How to Select the Optimal Valuation Method to Build Better Price Targets (Part 2 of 3)
In my prior post I discussed the importance of identifying the optimal valuation method, which includes researching the valuation method used by most other equity analysts who cover the sector and stock being researched.
In this entry, I delve into the pros and cons of the most popular valuation methods. To ensure I wasn’t missing one of the more popular valuation methods, I researched the topic and came across two studies, one from the U.S. and one from the U.K. Given that buy-side analysts don’t publish their reports, these studies relied entirely on sell-side analysts and therefore they may not be representative of buy-side analyst’s work. The studies were conducted independent of one another and therefore shouldn’t be viewed comparatively. Instead, they provide an idea of the top 5 valuation methods used by equity research analysts in their respective markets. Having been based in London for part of my career, I can verify DCF is more extensively used in Europe than in the U.S.
Commonly Used Valuation Methods:
If you don’t know the shortcomings of your favored valuation method, take the time to learn it or suffer the risk of a bad stock call
Just because a valuation method is widely used does that make it the best? Not necessarily, but as noted in my last entry, don’t rely on a less-used valuation method as the sole basis for a stock recommendation unless you think the market will come around to your thinking (or it yields an insight that will become apparent to those using the more commonly-accepted valuation method).
There are shortcomings to every valuation method and so none can be held up as the “best.” With that said, the closer we get to applying a multiple to the company’s free cash flows, the more likely we’ll get an accurate valuation. Here are the benefits and limitations of the most popular valuation methods:
|All Multiple-based methods below (P/E, PEG, P/S, P/B)||• Relatively simple and quick to perform||• Rarely include financial forecasts beyond the next 18 months
• Unlike DCF, a company’s expected growth rate and risk are not explicitly captured in the valuation (except for the “G” in the PEG ratio), making it difficult to compare companies on these important dimensions
• Multiple may not be computed in the same manner by all market participants, namely, the underlying financial data can be trailing, forward, or current year
|P/E||• Understood by all because it’s the most commonly used valuation method||• Company management has more flexibility to manipulate earnings than cash flow
• Does not capture cash available to shareholders
|PEG||• Incorporates earnings growth rate (preferably over multiple future periods), which makes comparisons among companies and, potentially across sectors, more plausible (but not perfect)||• Earnings growth is not the same as the more important free cash flow growth
• No widely-accepted method to compute the growth rate (next 12-months, 2-years, 3-years?)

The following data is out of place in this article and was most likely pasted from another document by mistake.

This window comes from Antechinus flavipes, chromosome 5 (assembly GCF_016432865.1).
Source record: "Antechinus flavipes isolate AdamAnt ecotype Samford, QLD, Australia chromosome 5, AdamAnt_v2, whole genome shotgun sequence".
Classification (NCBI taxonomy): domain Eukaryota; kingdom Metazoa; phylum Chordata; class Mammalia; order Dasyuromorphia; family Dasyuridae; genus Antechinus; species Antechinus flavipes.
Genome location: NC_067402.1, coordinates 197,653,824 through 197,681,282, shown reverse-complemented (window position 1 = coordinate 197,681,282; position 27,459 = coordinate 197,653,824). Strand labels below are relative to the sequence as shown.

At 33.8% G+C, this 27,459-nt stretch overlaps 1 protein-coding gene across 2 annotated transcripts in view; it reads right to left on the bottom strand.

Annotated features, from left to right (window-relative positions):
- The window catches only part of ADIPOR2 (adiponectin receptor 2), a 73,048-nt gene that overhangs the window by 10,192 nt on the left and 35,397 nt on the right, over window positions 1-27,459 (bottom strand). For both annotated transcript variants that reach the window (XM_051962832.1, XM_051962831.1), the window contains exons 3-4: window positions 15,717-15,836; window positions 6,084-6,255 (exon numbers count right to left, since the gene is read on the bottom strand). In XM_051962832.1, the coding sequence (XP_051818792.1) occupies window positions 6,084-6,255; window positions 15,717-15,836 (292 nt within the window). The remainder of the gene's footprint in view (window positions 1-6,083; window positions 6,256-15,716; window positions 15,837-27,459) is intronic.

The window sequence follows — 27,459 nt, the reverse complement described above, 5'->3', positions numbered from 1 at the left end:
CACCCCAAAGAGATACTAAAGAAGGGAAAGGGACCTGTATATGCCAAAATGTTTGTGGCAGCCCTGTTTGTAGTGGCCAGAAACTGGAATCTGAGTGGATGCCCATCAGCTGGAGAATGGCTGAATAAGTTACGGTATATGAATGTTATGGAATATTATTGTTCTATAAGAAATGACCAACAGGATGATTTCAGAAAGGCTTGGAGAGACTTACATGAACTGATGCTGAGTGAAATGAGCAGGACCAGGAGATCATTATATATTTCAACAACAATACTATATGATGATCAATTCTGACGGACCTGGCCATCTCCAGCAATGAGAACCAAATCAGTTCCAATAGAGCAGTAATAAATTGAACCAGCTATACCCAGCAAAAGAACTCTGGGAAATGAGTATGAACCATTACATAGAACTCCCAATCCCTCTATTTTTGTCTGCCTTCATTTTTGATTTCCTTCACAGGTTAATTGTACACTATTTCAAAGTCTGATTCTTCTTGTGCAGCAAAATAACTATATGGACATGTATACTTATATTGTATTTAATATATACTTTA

• If using consensus estimates, may be difficult to find reliable long-term growth forecasts
|P/FCF||• Incorporates free cash flow, which is the best measure of value||• Unlike DCF, it considers only one time period of free cash flow
• Methodology can vary for reasons mentioned earlier as well as in estimating level of capital expenditures (maintenance vs. forecast)
|P/S||• Can be helpful if there are no earnings or cash flow||• Sales do not equate to free cash flow, which is the true measure of value|
|P/B||• For select industries where assets and liabilities (debt) can be valued using a public-market price, may be a good proxy for measuring a firm’s value||• For most sectors, book value rarely equates to the company’s market value of equity
• Book value can be subjectively influenced by interpretation of accounting rules, which can make comparisons between companies meaningless
|EV/EBITDA||• Allows for comparisons of companies with very different capital structures|
• Can be helpful when company does not generate after-tax income
|• EBITDA is not a measure of the all-important free cash flow or earnings|
|Dividend Yield||• Can be helpful to measure a floor when stocks collapse||• Dividends are not the same as free cash flow, although they can move in tandem over the long run
• Difficult to forecast when management will cut a dividend
|DCF and RI||• Capture a company’s ability to generate free cash flow over the life of the enterprise, which is the best measure of value|
• Helps to place the focus on the level of, and returns from, incremental capital spending (ROIC)
• More likely to identify overheated and oversold stocks and markets than multiples-based methods
|• Can be highly sensitive to minor input changes for factors often difficult to quantify
• Time consuming because multiple periods are required for forecast
• Complex models are prone to mistakes and reverse engineering
• During times of highly-priced equity markets, may be challenging to find attractive equity investments using these methods
This is the second in a three-part post on valuation. In my last entry, I’ll provide a flow chart for selecting the optimal valuation method(s).
AnalystSolutions offers a workshop to help analysts create more accurate price targets which covers the “T” of TIER™: Apply Practical Valuation Techniques for More Accurate Price Targets
This Best Practices Bulletin™ targets activity #3, “Make Accurate Stock Recommendations” within our GAMMA PI™ framework.
©AnalystSolutions LLP All rights reserved. James J. Valentine, CFA is author of Best Practices for Equity Research Analysts, founder of AnalystSolutions and was a top-ranked equity research analyst for ten consecutive years